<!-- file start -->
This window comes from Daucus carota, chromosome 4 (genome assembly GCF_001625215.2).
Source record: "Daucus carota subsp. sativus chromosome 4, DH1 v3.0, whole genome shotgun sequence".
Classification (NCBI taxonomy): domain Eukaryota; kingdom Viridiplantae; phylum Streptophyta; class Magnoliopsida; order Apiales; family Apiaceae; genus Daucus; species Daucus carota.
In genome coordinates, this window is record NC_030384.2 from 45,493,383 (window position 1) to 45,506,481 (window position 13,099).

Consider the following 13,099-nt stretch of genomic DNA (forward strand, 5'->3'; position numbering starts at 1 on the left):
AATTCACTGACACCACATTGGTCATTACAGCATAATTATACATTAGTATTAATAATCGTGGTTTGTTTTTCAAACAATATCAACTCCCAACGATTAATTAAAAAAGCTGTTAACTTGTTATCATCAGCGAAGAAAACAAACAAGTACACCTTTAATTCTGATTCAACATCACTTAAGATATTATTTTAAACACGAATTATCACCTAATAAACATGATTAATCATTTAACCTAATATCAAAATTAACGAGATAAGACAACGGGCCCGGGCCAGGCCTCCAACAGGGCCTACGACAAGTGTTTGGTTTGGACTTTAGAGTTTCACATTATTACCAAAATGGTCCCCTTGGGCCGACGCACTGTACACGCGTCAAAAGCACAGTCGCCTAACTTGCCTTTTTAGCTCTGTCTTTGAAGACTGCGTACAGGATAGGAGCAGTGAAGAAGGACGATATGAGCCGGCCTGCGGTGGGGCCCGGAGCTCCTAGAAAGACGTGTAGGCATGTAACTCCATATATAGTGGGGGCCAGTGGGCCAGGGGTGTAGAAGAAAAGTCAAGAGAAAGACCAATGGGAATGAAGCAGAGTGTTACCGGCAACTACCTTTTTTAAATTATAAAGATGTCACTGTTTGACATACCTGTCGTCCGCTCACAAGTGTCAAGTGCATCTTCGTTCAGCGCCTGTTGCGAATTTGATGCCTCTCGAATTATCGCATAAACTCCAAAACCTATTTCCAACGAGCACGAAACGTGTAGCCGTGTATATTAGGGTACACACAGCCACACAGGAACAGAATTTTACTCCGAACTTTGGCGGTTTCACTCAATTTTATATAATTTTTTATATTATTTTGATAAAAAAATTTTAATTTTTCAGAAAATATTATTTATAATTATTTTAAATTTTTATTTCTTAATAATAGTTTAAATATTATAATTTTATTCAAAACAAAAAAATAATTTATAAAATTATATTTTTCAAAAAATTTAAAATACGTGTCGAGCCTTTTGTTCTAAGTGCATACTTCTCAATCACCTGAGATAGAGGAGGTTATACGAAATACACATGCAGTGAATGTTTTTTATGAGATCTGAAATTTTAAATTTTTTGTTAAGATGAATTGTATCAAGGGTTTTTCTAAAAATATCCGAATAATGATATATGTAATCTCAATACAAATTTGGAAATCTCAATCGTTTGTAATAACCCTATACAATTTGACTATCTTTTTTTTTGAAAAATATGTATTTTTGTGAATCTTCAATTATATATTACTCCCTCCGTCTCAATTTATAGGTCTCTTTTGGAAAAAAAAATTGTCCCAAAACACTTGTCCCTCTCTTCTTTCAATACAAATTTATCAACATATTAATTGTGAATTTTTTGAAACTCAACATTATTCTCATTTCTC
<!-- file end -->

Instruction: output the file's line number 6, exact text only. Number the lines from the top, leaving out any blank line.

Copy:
AATTCACTGACACCACATTGGTCATTACAGCATAATTATACATTAGTATTAATAATCGTGGTTTGTTTTTCAAACAATATCAACTCCCAACGATTAATTAAAAAAGCTGTTAACTTGTTATCATCAGCGAAGAAAACAAACAAGTACACCTTTAATTCTGATTCAACATCACTTAAGATATTATTTTAAACACGAATTATCACCTAATAAACATGATTAATCATTTAACCTAATATCAAAATTAACGAGATAAGACAACGGGCCCGGGCCAGGCCTCCAACAGGGCCTACGACAAGTGTTTGGTTTGGACTTTAGAGTTTCACATTATTACCAAAATGGTCCCCTTGGGCCGACGCACTGTACACGCGTCAAAAGCACAGTCGCCTAACTTGCCTTTTTAGCTCTGTCTTTGAAGACTGCGTACAGGATAGGAGCAGTGAAGAAGGACGATATGAGCCGGCCTGCGGTGGGGCCCGGAGCTCCTAGAAAGACGTGTAGGCATGTAACTCCATATATAGTGGGGGCCAGTGGGCCAGGGGTGTAGAAGAAAAGTCAAGAGAAAGACCAATGGGAATGAAGCAGAGTGTTACCGGCAACTACCTTTTTTAAATTATAAAGATGTCACTGTTTGACATACCTGTCGTCCGCTCACAAGTGTCAAGTGCATCTTCGTTCAGCGCCTGTTGCGAATTTGATGCCTCTCGAATTATCGCATAAACTCCAAAACCTATTTCCAACGAGCACGAAACGTGTAGCCGTGTATATTAGGGTACACACAGCCACACAGGAACAGAATTTTACTCCGAACTTTGGCGGTTTCACTCAATTTTATATAATTTTTTATATTATTTTGATAAAAAAATTTTAATTTTTCAGAAAATATTATTTATAATTATTTTAAATTTTTATTTCTTAATAATAGTTTAAATATTATAATTTTATTCAAAACAAAAAAATAATTTATAAAATTATATTTTTCAAAAAATTTAAAATACGTGTCGAGCCTTTTGTTCTAAGTGCATACTTCTCAATCACCTGAGATAGAGGAGGTTATACGAAATACACATGCAGTGAATGTTTTTTATGAGATCTGAAATTTTAAATTTTTTGTTAAGATGAATTGTATCAAGGGTTTTTCTAAAAATATCCGAATAATGATATATGTAATCTCAATACAAATTTGGAAATCTCAATCGTTTGTAATAACCCTATACAATTTGACTATCTTTTTTTTTGAAAAATATGTATTTTTGTGAATCTTCAATTATATATTACTCCCTCCGTCTCAATTTATAGGTCTCTTTTGGAAAAAAAAATTGTCCCAAAACACTTGTCCCTCTCTTCTTTCAATACAAATTTATCAACATATTAATTGTGAATTTTTTGAAACTCAACATTATTCTCATTTCTC